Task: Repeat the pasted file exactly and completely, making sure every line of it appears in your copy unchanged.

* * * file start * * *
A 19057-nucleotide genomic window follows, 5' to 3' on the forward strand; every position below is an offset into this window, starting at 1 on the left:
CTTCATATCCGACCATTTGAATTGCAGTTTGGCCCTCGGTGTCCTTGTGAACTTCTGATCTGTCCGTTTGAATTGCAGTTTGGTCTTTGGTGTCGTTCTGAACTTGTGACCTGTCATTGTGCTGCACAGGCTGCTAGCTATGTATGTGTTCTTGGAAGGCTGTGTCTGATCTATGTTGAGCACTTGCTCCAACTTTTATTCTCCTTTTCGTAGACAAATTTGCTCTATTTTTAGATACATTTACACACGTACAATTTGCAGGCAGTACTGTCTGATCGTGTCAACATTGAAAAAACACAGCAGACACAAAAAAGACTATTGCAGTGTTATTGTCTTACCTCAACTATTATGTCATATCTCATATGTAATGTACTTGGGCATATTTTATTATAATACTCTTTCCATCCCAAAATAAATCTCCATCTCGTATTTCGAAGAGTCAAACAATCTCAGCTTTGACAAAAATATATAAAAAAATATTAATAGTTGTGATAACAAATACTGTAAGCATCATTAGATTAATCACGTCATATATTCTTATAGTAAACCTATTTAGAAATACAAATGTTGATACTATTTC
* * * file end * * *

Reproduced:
A 19057-nucleotide genomic window follows, 5' to 3' on the forward strand; every position below is an offset into this window, starting at 1 on the left:
CTTCATATCCGACCATTTGAATTGCAGTTTGGCCCTCGGTGTCCTTGTGAACTTCTGATCTGTCCGTTTGAATTGCAGTTTGGTCTTTGGTGTCGTTCTGAACTTGTGACCTGTCATTGTGCTGCACAGGCTGCTAGCTATGTATGTGTTCTTGGAAGGCTGTGTCTGATCTATGTTGAGCACTTGCTCCAACTTTTATTCTCCTTTTCGTAGACAAATTTGCTCTATTTTTAGATACATTTACACACGTACAATTTGCAGGCAGTACTGTCTGATCGTGTCAACATTGAAAAAACACAGCAGACACAAAAAAGACTATTGCAGTGTTATTGTCTTACCTCAACTATTATGTCATATCTCATATGTAATGTACTTGGGCATATTTTATTATAATACTCTTTCCATCCCAAAATAAATCTCCATCTCGTATTTCGAAGAGTCAAACAATCTCAGCTTTGACAAAAATATATAAAAAAATATTAATAGTTGTGATAACAAATACTGTAAGCATCATTAGATTAATCACGTCATATATTCTTATAGTAAACCTATTTAGAAATACAAATGTTGATACTATTTC